(Photo: Pump test for Well 31, brought online in 2018. It was Madison's first new well in 12 years.)
After hitting a 50-year low in 2017, water use in Madison was down once again in 2018. Madison Water Utility pumped 9.2 billion gallons of water to homes and businesses across the city last year, about 200 million gallons less than the year before – and more than a billion gallons less than the utility pumped in 2012. It marks the 4th consecutive year water use has been below 10 billion gallons, even though Madison’s population is growing.
“We’re still adding buildings, homes, apartments,” says Madison Water Utility Chief Financial Officer Robin Piper. “People are still getting all the water they need. They’re just using it more efficiently, and thinking a little bit more about that water. Customers are doing their part to help us conserve.”
Per-capita water use for customers living in single-family homes has dropped to the lowest level in at least the last 20 years. Residential customers used 53 gallons per-person per day in 2018. Back in 1988, that number was 80 gallons per person.
The drop in per-capita water use means the City has hit its water conservation and sustainability goal set in 2006 that called for a 20% reduction in per-capita residential water use by 2020, based on a five-year rolling average.
“It’s huge,” says Madison Water Utility supply manager Joe DeMorett. “There were serious doubts we could get down to that level, actually. We were pumping well over 10 billion gallons of water a year. And to be down around 9 billion now, I think is incredible.”
DeMorett says another wet summer in 2018 meant fewer people were out watering lawns and gardens. He also points to more efficient appliances and plumbing fixtures, as well as a sharp decline in industrial water use.
“You’ve got the low-flow toilets, washing machines. And there are certain industries that have been here forever that are just gone, like Oscar Mayer and the dairies. They moved out.”
Industrial water use in Madison is down 73 percent from just seven years ago. Both Oscar Mayer and Bimbo Bakeries, two national food companies, have left Madison in recent years. Madison’s last remaining dairy operation closed its doors in 2009.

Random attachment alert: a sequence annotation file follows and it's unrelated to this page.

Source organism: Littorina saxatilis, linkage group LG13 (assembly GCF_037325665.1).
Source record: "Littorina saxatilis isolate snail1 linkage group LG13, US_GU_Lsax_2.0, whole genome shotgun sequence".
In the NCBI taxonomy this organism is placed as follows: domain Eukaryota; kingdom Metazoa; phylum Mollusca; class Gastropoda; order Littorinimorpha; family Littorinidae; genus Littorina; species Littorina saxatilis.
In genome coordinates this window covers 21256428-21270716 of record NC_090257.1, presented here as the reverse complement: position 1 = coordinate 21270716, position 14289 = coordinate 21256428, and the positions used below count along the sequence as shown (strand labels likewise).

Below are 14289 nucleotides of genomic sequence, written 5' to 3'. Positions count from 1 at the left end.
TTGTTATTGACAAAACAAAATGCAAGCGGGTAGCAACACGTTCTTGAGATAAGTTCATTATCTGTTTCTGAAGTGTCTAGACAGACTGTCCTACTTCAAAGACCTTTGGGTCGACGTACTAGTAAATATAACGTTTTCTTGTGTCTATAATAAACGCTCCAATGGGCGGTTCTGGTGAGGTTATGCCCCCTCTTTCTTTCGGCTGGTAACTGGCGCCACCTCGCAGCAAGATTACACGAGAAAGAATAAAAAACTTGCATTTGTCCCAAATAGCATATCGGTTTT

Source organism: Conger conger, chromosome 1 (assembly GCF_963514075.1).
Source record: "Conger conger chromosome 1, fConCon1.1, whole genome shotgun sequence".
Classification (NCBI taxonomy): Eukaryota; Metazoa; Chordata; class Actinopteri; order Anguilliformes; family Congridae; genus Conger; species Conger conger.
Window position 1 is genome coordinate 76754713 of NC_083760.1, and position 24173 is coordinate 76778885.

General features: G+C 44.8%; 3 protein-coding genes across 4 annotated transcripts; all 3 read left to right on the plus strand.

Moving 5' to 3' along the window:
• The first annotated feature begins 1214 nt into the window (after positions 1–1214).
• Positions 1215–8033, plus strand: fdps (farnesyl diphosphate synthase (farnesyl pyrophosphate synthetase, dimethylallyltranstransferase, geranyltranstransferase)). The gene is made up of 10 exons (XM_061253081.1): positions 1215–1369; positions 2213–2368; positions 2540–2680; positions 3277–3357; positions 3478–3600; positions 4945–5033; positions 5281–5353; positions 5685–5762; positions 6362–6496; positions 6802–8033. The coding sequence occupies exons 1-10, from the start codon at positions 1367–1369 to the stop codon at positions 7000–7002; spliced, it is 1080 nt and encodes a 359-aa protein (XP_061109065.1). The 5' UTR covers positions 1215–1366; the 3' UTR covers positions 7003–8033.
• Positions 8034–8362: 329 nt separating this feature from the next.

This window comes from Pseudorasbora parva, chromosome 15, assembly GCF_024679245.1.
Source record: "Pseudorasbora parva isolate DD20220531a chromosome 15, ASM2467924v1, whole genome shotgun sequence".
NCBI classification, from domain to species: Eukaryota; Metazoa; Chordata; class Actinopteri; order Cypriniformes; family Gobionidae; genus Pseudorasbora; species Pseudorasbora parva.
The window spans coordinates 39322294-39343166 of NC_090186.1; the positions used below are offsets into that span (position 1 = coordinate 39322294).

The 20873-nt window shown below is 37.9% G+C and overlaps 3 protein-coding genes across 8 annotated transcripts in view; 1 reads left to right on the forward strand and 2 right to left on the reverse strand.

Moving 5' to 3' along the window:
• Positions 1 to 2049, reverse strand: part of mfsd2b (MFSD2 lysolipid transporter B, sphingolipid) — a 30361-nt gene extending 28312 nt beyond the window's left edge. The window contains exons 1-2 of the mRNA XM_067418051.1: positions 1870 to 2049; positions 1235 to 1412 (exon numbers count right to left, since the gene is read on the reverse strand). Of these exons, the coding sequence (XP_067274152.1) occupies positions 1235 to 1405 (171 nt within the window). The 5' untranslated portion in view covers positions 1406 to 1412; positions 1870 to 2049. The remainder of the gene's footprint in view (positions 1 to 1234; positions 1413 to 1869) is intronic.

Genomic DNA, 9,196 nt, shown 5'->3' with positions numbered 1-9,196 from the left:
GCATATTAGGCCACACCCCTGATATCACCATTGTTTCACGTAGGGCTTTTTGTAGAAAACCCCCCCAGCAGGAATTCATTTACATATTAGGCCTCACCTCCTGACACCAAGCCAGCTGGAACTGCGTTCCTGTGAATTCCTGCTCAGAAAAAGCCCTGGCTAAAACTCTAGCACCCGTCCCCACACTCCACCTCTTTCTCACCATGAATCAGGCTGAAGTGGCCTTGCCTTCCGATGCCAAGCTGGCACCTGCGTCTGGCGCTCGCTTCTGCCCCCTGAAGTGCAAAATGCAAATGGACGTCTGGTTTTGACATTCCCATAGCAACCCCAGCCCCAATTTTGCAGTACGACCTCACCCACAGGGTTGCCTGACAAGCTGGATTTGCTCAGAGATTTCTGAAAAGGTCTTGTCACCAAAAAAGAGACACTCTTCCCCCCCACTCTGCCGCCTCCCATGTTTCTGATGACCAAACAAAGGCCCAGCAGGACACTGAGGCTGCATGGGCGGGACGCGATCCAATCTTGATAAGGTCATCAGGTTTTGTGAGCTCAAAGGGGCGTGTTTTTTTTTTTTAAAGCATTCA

(Photo: Gloria LeMay shows off her high-efficiency toilet, purchased with help from the Toilet Rebate Program)
Madison Water Utility has also been working hard to encourage conservation through its popular Toilet Rebate Program, which has saved nearly a billion gallons of water since 2009. And more than 12,000 people have signed up to use the utility’s online conservation tool that allows customers to track their weekly, daily and even hourly water use.
Piper admits that it can seem counterintuitive for an organization that is completely funded by water sales to encourage customers to use less.
“That’s kind of a double-edged sword to ask people to conserve, but then to be taking away our revenue source and then have to increase rates,” says Piper, who helped launch Madison Water Utility’s Toilet Rebate Program ten years ago. “But we’re trying to protect a resource for future generations. It’s thinking about the future and having enough resource left in the ground so that our grandkids will have water.”
The drop in water use is already having a positive impact on the health of Madison aquifer system, a massive sandstone formation that sits below the city.
“We used to pump some wells 24 hours a day and have huge draw downs, areas at our wells where aquifer levels were low. But because of conservation, we’ve been able to spread pumping out and use our wells more equally,” DeMorett explains.
DeMorett has seen higher water levels in the aquifer beneath the city’s wells now that the utility is able to distribute pumping more evenly. Those higher levels mean pumps are using less energy to pull water from the ground.
“Instead of water being down at 100 feet for example, you’re up at 60 feet. We save a tremendous amount of energy.”
So far in 2019, water use in Madison is down 7 percent from this time last year, according to DeMorett. That means the city could be on track to use even less water this year, depending on summertime rainfall.